11/03/2013 09:36 GMT | Updated 08/05/2013 06:12 BST

Film Review - Broken


Broken is the debut feature from award-winning theatre director Rufus Norris, who has successfully helmed the West End revival of Cabaret and most recently London Road at the National Theatre. An adaptation of a Daniel Clay novel, Broken focuses on three families living in a British cul-de-sac, whose lives become even more intertwined due to a number of unfortunate incidents involving various members of each family.

The film which begins in a startling manner, sets the tone for Broken and sort of reminds me of an episode of Casualty. Everything seems to be going so well and nice, but you know some major drama is lurking around the corner, and that's exactly what transpires. Broken begins with a young girl called Skunk (Eloise Laurence) witnessing a violent attack on her nice but dim neighbour Rick (Robert Emms). The attack is carried out by the resident nasty neighbour Mr Oswald (Rory Kinnear), and this incident sets of a tragic chain of events which are explored throughout the film.

There is a mixed bag of actors, varying from screen legend Tim Roth who delivers a solid performance as Skunk's dad Archie, a hardworking attorney bringing up his family with the help of his nanny Kasia (Zana Marjanovic). Established thespian Cillian Murphy also pops up in the form of Skunk's teacher and on/off boyfriend of Kasia. There is also the welcomed debut of newcomer Eloise Laurence who delivers a fantastic performance as the plucky adolescent Skunk. Laurence delivers a witty, charming performance as the young adolescent coming of age. The performances from this assemble cast are very realistic and well thought out, with my only criticism being of Rory Kinnear's over-acting as the leader of the most hated family in the neighbourhood, which bordered on cringe worthy at times.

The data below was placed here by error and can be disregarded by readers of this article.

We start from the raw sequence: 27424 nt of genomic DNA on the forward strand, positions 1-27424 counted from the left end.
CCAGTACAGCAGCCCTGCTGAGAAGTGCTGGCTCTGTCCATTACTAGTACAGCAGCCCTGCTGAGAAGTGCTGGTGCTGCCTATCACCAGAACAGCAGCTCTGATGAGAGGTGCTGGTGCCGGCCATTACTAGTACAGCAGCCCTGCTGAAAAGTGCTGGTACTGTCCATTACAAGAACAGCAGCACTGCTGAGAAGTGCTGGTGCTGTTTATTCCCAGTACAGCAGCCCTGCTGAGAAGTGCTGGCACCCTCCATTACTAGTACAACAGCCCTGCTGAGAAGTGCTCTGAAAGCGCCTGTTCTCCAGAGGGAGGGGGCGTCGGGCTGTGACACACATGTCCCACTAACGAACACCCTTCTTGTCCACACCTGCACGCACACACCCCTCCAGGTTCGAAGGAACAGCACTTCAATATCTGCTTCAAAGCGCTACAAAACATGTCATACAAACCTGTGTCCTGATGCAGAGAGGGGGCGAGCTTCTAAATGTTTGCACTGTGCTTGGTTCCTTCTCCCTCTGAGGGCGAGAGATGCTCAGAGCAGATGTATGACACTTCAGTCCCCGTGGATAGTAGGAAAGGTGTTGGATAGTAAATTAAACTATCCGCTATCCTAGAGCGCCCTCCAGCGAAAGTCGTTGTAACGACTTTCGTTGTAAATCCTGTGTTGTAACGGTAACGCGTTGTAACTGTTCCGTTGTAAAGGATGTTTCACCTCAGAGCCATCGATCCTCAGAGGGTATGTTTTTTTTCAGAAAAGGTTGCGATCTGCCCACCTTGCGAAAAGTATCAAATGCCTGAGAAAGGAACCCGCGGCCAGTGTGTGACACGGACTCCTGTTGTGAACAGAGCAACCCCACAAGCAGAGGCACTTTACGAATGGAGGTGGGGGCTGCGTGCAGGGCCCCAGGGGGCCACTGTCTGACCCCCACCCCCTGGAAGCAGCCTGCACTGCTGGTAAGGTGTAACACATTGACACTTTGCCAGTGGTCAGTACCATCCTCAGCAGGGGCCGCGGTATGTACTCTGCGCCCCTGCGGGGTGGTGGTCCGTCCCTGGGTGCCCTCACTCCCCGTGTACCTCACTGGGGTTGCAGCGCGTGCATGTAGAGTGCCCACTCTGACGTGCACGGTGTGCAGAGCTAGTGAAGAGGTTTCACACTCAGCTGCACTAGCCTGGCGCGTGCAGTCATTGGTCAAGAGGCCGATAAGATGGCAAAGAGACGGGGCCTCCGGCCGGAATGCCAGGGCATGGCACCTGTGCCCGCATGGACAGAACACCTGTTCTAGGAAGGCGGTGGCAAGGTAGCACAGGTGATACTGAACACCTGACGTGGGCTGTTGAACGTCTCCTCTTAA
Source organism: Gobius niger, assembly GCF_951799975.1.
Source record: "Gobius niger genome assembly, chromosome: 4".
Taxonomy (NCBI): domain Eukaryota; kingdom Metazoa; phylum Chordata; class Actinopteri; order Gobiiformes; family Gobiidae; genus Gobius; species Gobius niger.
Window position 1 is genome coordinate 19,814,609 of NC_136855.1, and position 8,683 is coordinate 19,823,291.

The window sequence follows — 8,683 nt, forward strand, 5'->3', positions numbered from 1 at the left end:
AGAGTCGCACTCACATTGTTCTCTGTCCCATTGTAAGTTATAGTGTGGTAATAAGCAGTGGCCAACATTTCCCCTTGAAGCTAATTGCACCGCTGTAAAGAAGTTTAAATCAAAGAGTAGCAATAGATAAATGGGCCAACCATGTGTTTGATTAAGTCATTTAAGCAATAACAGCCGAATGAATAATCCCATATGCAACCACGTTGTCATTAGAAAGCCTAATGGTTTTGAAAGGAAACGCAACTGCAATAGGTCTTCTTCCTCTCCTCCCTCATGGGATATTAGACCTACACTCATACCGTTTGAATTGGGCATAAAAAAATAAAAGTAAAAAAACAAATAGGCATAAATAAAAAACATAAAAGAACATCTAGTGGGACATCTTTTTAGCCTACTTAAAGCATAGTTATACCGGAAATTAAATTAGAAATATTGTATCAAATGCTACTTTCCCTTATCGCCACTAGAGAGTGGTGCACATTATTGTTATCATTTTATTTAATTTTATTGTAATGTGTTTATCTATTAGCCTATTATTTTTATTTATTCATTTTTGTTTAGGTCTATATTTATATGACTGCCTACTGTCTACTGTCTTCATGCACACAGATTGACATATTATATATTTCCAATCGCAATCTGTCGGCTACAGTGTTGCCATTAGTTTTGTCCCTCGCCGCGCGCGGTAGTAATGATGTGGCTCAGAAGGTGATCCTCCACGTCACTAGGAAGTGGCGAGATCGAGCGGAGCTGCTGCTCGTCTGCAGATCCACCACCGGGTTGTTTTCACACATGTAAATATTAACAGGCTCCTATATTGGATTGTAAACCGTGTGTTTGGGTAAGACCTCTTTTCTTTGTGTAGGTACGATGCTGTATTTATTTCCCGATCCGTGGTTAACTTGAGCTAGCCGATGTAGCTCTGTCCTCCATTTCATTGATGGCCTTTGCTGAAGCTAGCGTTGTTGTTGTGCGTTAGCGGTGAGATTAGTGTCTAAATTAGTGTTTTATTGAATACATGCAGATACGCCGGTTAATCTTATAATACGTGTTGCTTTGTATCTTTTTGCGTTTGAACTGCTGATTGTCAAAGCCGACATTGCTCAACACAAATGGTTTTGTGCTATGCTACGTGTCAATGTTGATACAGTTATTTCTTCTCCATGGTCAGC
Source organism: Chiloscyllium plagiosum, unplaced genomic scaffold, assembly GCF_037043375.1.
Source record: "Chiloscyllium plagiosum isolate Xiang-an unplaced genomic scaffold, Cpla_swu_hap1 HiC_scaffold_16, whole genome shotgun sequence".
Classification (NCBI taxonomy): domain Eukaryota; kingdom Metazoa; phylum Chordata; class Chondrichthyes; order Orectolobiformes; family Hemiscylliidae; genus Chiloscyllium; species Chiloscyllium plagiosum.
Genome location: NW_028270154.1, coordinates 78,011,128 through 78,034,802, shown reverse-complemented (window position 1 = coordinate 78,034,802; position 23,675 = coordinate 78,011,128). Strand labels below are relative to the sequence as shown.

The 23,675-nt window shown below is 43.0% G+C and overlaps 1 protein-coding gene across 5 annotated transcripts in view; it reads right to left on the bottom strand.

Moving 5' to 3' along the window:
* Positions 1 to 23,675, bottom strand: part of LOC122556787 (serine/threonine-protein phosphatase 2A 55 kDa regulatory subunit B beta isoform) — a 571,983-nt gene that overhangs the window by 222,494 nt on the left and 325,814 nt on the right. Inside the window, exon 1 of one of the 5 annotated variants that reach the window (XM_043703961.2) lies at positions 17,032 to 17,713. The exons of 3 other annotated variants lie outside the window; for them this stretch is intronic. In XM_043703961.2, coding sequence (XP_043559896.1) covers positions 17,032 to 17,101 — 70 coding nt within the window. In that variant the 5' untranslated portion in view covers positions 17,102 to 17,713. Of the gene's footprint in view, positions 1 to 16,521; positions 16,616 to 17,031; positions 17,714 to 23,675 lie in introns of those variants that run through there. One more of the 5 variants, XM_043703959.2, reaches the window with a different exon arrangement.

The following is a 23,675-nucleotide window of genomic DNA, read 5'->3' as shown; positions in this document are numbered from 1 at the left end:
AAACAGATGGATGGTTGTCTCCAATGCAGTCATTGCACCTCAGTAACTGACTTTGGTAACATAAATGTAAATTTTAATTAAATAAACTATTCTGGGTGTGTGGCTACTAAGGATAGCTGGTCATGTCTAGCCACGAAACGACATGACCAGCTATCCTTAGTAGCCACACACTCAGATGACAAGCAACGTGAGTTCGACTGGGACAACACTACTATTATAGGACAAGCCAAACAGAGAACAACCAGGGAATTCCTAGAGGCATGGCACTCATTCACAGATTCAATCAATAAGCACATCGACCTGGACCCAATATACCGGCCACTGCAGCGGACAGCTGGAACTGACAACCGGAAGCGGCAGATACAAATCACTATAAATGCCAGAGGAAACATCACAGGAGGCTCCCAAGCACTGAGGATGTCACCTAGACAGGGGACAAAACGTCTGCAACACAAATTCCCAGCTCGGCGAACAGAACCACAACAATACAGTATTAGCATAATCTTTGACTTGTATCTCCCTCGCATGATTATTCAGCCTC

Make no mistake Broken isn't a feel good movie by any stretch of the imagination, it's a downbeat, realistic drama focusing on everyday social issues. Norris delivers a fine effort for his directorial debut and it's a film that is beautifully shot, and credit to Rob Hardy for the cinematography. However at times the film felt a bit too cluttered and it almost seemed as Norris was trying to squeeze in just a bit too much and particularly towards the end of the film, the melodrama started to overshadow the gritty realism that Norris had worked so hard to establish throughout the earlier parts of the film.

Broken isn't a masterpiece, doesn't attempt to answer any burning questions and its overall message certainly won't leave you with any warm and fuzzy feelings inside, it's still a very worthwhile watch. The film is a harsh, genuine look at the world in which we live in today, and the complicated, even fragmented lives that many people are living, seen through the eyes of young girl finding her feet in the world